biv0ns wrote:CE2JD wrote:The vast majority of prospective law students think they are smarter than they really are. This is because our entire worthless generation has been told "you are special, you are brilliant" when in reality most prospective law students, by definition, are just normal people who should NOT expect to be in the top 2%. When you have 20-30% of LSAT takers honestly believing they got scores in the 170s, you have a lot of people setting themselves up for epic failure.
So I'd say, if you think you've had a typical upbringing, take what you honestly think you got on the LSAT and lower it by 3-4 points and that will be the most accurate measure of what your score will be.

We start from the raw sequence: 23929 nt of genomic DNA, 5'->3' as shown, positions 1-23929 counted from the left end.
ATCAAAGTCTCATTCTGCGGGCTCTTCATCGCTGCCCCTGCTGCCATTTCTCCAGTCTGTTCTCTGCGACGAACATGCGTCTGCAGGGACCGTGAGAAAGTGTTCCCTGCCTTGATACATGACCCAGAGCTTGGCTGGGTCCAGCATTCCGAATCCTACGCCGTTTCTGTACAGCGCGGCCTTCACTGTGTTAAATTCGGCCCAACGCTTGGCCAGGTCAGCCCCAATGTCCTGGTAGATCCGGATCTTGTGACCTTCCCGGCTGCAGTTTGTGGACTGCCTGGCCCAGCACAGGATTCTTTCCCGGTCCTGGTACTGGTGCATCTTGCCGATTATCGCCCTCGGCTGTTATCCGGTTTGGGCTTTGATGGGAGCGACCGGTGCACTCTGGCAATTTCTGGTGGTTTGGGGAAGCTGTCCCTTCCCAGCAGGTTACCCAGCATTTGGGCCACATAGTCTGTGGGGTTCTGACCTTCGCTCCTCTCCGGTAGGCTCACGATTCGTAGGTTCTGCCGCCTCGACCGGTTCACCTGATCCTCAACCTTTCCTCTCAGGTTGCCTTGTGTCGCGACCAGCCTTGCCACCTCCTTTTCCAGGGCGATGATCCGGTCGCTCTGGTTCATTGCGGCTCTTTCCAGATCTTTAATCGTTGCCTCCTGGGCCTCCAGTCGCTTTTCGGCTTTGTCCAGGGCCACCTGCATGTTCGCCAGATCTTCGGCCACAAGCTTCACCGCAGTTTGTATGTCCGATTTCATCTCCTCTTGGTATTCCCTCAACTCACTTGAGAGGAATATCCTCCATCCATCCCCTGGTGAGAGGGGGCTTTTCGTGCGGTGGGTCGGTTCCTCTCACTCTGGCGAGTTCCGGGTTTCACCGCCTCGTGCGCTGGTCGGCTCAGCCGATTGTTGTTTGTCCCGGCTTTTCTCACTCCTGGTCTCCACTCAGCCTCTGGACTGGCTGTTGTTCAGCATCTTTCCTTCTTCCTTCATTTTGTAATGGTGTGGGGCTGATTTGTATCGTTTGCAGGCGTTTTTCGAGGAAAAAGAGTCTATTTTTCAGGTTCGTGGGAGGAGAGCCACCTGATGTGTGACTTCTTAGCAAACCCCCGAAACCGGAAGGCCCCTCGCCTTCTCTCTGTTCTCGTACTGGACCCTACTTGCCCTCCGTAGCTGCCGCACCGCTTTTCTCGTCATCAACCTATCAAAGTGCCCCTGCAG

Lose the sense of entitlement and come down to reality.
So...."typical upbringing" = low LSAT score?
Come on now...
No. It just USUALLY means a LOWER LSAT score than you thought you got. I've seen this happen several times before on this site. When people get their scores they are almost always LOWER than they expect.